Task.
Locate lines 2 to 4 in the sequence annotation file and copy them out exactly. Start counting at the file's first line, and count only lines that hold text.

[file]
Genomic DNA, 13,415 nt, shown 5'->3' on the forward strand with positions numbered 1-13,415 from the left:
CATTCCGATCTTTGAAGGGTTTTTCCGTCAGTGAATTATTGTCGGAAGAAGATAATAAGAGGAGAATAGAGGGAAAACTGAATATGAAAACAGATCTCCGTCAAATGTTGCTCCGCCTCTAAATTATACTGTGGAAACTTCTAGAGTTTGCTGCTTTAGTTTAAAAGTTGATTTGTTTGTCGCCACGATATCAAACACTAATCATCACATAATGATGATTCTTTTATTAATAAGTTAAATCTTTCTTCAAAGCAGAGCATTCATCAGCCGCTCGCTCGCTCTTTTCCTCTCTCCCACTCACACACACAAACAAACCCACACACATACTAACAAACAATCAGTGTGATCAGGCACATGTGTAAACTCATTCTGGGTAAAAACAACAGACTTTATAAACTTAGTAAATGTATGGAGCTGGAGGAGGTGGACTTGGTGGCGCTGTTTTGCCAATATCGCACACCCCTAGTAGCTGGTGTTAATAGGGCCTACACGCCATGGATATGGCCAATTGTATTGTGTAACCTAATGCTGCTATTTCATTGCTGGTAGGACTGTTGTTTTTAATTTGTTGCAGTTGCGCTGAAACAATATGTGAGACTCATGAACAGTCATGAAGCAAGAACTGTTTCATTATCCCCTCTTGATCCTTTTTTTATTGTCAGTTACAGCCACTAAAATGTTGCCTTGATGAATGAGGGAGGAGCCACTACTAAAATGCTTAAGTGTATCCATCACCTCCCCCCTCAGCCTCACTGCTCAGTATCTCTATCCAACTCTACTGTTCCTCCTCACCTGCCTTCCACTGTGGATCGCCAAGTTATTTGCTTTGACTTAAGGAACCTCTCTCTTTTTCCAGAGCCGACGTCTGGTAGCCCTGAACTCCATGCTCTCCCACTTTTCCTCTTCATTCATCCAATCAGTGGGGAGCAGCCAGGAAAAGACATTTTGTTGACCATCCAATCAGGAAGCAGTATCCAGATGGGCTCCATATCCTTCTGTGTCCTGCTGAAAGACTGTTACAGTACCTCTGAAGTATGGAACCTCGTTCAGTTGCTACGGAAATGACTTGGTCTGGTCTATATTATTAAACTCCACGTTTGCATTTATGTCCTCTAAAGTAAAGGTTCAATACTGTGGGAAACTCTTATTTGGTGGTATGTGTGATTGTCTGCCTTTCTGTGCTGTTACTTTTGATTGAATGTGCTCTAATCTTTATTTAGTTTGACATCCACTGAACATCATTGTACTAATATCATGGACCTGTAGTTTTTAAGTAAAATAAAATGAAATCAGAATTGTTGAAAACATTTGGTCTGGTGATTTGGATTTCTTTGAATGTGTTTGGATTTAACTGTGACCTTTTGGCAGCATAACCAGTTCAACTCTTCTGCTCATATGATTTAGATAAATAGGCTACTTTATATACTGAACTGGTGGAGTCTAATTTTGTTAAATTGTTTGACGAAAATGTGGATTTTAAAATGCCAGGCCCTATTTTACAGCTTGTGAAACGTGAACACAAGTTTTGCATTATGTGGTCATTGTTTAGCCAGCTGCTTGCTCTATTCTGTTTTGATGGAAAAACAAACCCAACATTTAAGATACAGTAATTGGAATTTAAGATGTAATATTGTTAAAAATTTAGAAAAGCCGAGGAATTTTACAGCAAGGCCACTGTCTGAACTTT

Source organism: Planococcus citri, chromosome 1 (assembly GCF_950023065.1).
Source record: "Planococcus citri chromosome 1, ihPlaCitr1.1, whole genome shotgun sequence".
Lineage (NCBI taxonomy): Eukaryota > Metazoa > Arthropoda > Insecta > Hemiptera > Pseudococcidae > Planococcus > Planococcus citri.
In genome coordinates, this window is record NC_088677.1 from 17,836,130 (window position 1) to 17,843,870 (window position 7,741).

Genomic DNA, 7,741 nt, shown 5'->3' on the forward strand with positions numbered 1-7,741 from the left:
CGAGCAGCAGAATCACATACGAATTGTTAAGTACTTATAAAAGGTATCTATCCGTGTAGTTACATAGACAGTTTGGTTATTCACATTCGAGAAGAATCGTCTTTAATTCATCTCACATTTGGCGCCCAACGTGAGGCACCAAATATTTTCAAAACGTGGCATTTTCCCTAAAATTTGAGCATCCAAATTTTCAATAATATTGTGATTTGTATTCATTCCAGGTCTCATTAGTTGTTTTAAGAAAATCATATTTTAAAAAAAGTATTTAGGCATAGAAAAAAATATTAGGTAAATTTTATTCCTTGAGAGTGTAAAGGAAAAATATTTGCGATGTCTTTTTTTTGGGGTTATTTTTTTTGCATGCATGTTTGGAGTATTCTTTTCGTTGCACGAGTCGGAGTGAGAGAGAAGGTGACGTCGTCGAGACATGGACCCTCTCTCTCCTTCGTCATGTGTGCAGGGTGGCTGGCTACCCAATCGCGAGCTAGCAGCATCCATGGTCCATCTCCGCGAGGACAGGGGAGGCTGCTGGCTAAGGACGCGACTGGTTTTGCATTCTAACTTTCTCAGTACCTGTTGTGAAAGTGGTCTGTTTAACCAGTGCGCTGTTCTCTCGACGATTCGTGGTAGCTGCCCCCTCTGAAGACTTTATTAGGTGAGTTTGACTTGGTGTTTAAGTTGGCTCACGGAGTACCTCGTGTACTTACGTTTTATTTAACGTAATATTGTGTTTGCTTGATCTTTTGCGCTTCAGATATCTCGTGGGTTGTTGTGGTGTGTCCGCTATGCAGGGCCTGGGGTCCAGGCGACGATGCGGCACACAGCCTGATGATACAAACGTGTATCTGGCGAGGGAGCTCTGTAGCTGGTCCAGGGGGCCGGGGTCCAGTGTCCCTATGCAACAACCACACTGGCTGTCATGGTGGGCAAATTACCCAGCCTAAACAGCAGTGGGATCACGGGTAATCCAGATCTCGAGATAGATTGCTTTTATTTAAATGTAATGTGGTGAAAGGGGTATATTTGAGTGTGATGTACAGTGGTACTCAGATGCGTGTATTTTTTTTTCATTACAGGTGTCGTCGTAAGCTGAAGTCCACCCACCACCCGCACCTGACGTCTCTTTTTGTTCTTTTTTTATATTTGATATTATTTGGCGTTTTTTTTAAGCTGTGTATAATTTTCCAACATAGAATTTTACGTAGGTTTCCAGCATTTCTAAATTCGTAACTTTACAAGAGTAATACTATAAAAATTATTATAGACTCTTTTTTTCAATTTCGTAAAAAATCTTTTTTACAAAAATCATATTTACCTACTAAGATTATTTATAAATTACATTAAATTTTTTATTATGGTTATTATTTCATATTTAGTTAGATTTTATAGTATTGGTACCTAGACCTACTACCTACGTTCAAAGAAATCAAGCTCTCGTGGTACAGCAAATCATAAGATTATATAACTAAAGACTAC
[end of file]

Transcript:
CATTCCGATCTTTGAAGGGTTTTTCCGTCAGTGAATTATTGTCGGAAGAAGATAATAAGAGGAGAATAGAGGGAAAACTGAATATGAAAACAGATCTCCGTCAAATGTTGCTCCGCCTCTAAATTATACTGTGGAAACTTCTAGAGTTTGCTGCTTTAGTTTAAAAGTTGATTTGTTTGTCGCCACGATATCAAACACTAATCATCACATAATGATGATTCTTTTATTAATAAGTTAAATCTTTCTTCAAAGCAGAGCATTCATCAGCCGCTCGCTCGCTCTTTTCCTCTCTCCCACTCACACACACAAACAAACCCACACACATACTAACAAACAATCAGTGTGATCAGGCACATGTGTAAACTCATTCTGGGTAAAAACAACAGACTTTATAAACTTAGTAAATGTATGGAGCTGGAGGAGGTGGACTTGGTGGCGCTGTTTTGCCAATATCGCACACCCCTAGTAGCTGGTGTTAATAGGGCCTACACGCCATGGATATGGCCAATTGTATTGTGTAACCTAATGCTGCTATTTCATTGCTGGTAGGACTGTTGTTTTTAATTTGTTGCAGTTGCGCTGAAACAATATGTGAGACTCATGAACAGTCATGAAGCAAGAACTGTTTCATTATCCCCTCTTGATCCTTTTTTTATTGTCAGTTACAGCCACTAAAATGTTGCCTTGATGAATGAGGGAGGAGCCACTACTAAAATGCTTAAGTGTATCCATCACCTCCCCCCTCAGCCTCACTGCTCAGTATCTCTATCCAACTCTACTGTTCCTCCTCACCTGCCTTCCACTGTGGATCGCCAAGTTATTTGCTTTGACTTAAGGAACCTCTCTCTTTTTCCAGAGCCGACGTCTGGTAGCCCTGAACTCCATGCTCTCCCACTTTTCCTCTTCATTCATCCAATCAGTGGGGAGCAGCCAGGAAAAGACATTTTGTTGACCATCCAATCAGGAAGCAGTATCCAGATGGGCTCCATATCCTTCTGTGTCCTGCTGAAAGACTGTTACAGTACCTCTGAAGTATGGAACCTCGTTCAGTTGCTACGGAAATGACTTGGTCTGGTCTATATTATTAAACTCCACGTTTGCATTTATGTCCTCTAAAGTAAAGGTTCAATACTGTGGGAAACTCTTATTTGGTGGTATGTGTGATTGTCTGCCTTTCTGTGCTGTTACTTTTGATTGAATGTGCTCTAATCTTTATTTAGTTTGACATCCACTGAACATCATTGTACTAATATCATGGACCTGTAGTTTTTAAGTAAAATAAAATGAAATCAGAATTGTTGAAAACATTTGGTCTGGTGATTTGGATTTCTTTGAATGTGTTTGGATTTAACTGTGACCTTTTGGCAGCATAACCAGTTCAACTCTTCTGCTCATATGATTTAGATAAATAGGCTACTTTATATACTGAACTGGTGGAGTCTAATTTTGTTAAATTGTTTGACGAAAATGTGGATTTTAAAATGCCAGGCCCTATTTTACAGCTTGTGAAACGTGAACACAAGTTTTGCATTATGTGGTCATTGTTTAGCCAGCTGCTTGCTCTATTCTGTTTTGATGGAAAAACAAACCCAACATTTAAGATACAGTAATTGGAATTTAAGATGTAATATTGTTAAAAATTTAGAAAAGCCGAGGAATTTTACAGCAAGGCCACTGTCTGAACTTT

Source organism: Planococcus citri, chromosome 1 (assembly GCF_950023065.1).
Source record: "Planococcus citri chromosome 1, ihPlaCitr1.1, whole genome shotgun sequence".